Let’s consider a regular rectangular grid with step **h** on all axis.
Then as an approximation of, for instance, partial derivative in the node **j** we can get the «finite difference»

where **u _{j}** and

**u**are the values of the unknown function

_{j-1}**u**in horizontal neighboring nodes.

The approximation of a second order derivative is naturally get as a difference of two «finite differences»
in the nodes **j+1** and **j**, and divide it on **h**. Thus, we get the expression

As a result, if we replace a derivative expression of PDE in each point of the grid to corresponding finite difference expression (for first and second derivatives),
then we obtain the system of linear equations for the vector **u = (uj) _{j=1,…,N}**, where

**N**– is the number of nodes in the grid.

If this grid is big enough (it can have some millions, and even some billions of nodes, if the geometric region, where we are looking for a solution, is complicated enough), then the matrix of the system might have millions (or even billions) of rows and columns.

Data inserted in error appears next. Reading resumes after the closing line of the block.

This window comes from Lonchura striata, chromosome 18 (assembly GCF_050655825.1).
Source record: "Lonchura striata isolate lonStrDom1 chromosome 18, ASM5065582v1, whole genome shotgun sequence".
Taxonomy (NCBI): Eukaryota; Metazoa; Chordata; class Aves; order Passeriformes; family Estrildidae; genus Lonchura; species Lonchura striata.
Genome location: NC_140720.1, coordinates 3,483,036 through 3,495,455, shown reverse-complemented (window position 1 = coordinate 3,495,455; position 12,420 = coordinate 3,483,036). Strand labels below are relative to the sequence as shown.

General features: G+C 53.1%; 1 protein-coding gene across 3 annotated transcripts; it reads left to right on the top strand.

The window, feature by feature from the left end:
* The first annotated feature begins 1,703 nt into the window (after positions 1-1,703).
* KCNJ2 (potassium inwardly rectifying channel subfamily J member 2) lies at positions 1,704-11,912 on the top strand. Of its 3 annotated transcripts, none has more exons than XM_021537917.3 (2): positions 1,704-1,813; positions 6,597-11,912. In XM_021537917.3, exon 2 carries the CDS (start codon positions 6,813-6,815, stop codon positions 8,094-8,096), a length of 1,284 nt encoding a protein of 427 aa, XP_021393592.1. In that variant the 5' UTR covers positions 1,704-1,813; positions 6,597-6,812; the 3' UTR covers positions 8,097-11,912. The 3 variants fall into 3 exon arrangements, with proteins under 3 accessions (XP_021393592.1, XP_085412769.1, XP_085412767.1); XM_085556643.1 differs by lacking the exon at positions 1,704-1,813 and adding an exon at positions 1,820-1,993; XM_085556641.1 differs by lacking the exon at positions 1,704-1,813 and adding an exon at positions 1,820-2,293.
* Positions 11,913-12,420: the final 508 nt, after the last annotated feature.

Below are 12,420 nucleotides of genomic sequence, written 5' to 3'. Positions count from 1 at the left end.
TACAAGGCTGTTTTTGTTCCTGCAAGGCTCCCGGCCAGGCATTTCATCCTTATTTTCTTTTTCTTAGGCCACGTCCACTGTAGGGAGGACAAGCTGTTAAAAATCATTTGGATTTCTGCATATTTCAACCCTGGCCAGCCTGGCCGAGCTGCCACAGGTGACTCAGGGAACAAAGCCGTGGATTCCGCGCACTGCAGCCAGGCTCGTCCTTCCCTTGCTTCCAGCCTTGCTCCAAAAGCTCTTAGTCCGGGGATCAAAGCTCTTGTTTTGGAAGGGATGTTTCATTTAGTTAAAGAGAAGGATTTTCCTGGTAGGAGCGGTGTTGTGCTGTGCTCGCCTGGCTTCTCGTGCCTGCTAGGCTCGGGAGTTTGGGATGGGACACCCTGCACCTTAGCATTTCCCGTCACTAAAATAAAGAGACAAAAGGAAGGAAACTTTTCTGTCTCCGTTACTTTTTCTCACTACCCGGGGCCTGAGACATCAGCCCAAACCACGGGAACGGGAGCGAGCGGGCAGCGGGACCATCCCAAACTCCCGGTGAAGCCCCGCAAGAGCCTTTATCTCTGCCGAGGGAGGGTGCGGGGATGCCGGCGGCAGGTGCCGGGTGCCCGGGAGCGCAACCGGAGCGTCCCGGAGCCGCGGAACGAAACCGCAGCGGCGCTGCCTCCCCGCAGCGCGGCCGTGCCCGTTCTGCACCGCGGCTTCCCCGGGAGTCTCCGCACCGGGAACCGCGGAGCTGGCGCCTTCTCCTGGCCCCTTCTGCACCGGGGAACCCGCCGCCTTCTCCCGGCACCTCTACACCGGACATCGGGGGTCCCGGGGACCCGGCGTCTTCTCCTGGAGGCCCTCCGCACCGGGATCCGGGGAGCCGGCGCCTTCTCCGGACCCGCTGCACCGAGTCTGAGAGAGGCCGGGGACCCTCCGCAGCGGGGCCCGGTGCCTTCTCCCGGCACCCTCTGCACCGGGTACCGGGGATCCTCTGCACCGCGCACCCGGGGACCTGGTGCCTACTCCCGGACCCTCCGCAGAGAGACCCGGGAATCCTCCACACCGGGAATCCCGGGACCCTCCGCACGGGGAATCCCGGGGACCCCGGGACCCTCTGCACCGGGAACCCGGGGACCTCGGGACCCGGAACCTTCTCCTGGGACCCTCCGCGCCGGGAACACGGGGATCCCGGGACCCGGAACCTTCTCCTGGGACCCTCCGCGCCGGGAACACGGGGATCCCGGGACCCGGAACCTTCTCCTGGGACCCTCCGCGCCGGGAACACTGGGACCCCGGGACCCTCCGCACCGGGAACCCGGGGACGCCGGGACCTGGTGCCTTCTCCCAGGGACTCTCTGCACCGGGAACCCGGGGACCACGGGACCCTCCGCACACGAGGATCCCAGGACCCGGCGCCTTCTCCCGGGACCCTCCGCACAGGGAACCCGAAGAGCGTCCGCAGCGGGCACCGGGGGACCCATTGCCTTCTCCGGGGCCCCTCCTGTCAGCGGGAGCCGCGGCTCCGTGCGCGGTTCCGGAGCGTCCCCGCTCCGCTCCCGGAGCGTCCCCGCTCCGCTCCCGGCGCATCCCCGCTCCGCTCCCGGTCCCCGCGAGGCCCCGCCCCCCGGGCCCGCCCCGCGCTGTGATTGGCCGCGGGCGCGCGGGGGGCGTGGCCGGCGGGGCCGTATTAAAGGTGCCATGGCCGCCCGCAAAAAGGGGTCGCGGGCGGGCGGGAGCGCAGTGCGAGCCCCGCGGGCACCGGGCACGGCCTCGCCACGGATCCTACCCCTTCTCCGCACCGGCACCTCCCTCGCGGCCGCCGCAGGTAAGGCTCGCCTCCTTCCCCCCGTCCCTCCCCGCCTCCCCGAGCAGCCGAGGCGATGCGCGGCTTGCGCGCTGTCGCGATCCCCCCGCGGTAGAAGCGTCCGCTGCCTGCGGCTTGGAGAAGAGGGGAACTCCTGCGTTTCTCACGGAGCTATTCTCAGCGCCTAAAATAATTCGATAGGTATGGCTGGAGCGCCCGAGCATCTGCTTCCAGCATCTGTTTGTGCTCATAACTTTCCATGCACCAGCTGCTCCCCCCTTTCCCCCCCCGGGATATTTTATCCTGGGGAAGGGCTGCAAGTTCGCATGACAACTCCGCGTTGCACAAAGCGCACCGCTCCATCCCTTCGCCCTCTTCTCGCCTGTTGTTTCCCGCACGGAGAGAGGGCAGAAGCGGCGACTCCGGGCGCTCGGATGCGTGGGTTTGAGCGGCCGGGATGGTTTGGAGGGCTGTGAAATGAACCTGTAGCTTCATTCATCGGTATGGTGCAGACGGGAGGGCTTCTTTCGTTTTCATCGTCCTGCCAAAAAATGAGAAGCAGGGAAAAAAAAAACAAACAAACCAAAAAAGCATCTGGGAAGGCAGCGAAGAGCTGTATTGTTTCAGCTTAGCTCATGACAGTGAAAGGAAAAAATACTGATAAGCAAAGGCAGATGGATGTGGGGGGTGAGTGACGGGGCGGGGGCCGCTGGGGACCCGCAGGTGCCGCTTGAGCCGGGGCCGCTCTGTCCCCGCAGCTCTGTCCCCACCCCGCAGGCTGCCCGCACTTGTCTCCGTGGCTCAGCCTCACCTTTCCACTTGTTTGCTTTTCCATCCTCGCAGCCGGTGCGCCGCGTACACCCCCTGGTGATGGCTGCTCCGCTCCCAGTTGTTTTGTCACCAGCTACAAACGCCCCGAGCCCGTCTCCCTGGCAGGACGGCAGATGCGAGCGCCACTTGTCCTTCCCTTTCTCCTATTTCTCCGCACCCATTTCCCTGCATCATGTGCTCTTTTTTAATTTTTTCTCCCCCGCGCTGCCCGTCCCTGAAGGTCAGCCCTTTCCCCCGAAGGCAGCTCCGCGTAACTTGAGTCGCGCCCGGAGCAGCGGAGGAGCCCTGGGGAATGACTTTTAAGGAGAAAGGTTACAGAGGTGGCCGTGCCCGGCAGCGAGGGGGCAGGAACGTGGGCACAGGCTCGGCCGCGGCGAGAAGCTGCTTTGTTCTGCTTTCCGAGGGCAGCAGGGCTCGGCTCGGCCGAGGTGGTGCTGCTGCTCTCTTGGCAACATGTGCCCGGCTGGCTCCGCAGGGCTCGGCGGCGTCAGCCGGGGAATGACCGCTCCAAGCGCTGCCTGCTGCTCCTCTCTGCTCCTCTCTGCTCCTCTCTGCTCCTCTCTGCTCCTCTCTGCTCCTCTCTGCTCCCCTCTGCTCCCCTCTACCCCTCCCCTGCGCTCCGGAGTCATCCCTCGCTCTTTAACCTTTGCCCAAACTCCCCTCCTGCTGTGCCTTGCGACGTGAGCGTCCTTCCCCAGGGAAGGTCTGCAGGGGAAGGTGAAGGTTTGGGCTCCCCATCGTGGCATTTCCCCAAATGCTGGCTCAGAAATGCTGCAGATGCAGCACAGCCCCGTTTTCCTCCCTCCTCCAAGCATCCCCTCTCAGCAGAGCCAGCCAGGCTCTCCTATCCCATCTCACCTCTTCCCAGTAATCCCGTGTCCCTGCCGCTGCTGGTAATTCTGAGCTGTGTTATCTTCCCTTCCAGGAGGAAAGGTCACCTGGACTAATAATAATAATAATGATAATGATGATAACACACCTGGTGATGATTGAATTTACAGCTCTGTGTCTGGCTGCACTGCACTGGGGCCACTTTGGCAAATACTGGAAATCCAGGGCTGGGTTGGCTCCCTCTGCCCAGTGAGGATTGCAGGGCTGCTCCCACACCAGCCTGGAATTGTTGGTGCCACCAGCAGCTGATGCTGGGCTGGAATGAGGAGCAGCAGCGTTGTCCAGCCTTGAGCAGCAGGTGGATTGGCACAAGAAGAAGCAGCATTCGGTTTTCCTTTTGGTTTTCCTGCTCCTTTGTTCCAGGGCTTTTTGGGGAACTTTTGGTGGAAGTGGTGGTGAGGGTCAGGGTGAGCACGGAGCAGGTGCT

What helps in this situation (though the situation remains difficult enough), is that matrix of this system is very sparse (both by rows and columns).

The reason of sparsity is that while calculating derivatives we use only neighboring nodes of a grid, and there are very few neighbors – in one-dimensional grid there are only two neighbors, in two-dimensional grid there are only four neighbors, in three-dimensional grid – only six neighbors.

Thus, for a matrix that we have for rectangular grid in one-dimensional case we have not more than three non-zero elements in each row and column. For two-dimensional case grid matrix has not more than five non-zero elements in each row and column. And for three-dimensional grid – matrix has not more than seven non-zero elements in each row and column.

For more details on how the matrix looks like for elliptic problems go to this page.